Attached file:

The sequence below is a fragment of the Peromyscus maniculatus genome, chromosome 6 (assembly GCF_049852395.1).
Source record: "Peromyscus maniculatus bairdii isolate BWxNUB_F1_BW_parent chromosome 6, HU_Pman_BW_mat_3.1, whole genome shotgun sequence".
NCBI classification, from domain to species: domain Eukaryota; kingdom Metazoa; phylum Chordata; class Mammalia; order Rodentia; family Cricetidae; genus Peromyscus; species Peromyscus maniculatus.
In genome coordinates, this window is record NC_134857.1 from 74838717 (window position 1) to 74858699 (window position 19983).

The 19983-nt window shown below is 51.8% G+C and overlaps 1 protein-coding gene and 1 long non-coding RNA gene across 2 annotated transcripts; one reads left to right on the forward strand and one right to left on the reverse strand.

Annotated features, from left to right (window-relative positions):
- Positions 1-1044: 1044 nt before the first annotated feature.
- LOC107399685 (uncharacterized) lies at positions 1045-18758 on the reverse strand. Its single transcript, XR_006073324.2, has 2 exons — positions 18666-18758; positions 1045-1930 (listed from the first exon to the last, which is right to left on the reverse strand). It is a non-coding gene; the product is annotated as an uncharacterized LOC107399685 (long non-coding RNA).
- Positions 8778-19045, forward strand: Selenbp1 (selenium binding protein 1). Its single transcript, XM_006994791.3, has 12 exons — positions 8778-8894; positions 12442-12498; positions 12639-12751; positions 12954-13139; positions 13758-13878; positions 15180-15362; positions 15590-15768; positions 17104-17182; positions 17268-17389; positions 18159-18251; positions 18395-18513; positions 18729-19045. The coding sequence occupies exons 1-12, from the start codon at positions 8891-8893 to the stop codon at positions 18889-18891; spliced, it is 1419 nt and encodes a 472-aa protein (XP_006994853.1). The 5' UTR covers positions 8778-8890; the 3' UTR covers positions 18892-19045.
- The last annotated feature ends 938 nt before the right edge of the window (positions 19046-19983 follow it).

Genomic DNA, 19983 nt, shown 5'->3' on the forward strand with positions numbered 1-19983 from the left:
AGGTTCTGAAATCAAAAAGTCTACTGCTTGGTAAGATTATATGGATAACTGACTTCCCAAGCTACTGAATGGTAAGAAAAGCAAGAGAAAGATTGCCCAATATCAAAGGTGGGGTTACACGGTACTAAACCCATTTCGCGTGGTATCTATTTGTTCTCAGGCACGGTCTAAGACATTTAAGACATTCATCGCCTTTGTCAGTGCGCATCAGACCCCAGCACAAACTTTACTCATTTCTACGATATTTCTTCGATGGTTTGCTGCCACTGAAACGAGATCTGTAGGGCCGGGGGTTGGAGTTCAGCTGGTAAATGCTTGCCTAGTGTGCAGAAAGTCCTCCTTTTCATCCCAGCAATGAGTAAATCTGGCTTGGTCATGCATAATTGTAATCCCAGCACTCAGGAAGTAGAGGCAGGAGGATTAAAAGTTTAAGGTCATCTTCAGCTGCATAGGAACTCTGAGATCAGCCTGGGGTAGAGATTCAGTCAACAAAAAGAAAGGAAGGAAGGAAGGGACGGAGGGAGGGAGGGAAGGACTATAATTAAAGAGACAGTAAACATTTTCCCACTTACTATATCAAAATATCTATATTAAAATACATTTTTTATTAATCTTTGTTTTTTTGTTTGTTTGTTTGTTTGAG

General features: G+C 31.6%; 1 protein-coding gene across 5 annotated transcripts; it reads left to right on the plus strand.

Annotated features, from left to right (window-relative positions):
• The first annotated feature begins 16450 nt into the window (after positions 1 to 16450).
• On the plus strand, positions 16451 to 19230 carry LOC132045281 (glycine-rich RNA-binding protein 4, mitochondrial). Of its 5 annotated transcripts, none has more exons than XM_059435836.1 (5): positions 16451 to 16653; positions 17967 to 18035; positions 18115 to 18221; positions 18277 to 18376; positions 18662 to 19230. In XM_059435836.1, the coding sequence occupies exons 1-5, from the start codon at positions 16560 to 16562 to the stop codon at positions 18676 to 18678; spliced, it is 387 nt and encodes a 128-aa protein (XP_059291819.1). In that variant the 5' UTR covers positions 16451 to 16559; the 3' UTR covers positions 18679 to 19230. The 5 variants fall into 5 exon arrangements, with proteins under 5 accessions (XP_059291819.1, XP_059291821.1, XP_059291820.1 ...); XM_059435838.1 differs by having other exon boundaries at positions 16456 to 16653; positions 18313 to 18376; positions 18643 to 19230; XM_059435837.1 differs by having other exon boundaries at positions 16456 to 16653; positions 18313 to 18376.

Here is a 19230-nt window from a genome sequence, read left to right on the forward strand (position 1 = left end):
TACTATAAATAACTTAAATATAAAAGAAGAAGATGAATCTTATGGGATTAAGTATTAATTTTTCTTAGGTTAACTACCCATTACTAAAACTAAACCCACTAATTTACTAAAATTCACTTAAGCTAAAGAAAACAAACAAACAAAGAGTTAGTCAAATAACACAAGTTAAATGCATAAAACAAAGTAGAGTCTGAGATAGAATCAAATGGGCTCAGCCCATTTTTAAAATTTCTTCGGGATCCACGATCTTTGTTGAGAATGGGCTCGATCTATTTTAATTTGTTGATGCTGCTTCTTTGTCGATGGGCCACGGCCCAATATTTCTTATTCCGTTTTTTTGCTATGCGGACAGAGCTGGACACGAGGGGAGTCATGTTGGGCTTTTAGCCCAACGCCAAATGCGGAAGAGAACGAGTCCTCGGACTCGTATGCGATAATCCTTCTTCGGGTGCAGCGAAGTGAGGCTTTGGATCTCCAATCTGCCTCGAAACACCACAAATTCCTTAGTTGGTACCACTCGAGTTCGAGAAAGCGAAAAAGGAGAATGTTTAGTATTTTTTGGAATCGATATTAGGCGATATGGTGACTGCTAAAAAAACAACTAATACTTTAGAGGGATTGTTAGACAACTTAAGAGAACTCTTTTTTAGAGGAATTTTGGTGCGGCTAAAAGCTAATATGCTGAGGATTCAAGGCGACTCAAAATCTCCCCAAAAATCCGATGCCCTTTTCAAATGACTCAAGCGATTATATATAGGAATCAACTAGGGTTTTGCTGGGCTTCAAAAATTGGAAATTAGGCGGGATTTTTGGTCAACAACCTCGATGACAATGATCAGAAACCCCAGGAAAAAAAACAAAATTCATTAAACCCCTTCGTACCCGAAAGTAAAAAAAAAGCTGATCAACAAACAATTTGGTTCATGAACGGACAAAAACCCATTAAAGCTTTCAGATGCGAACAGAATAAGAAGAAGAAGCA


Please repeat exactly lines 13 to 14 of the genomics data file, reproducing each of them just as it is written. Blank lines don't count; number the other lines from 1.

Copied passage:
General features: G+C 31.6%; 1 protein-coding gene across 5 annotated transcripts; it reads left to right on the plus strand.

Annotated features, from left to right (window-relative positions):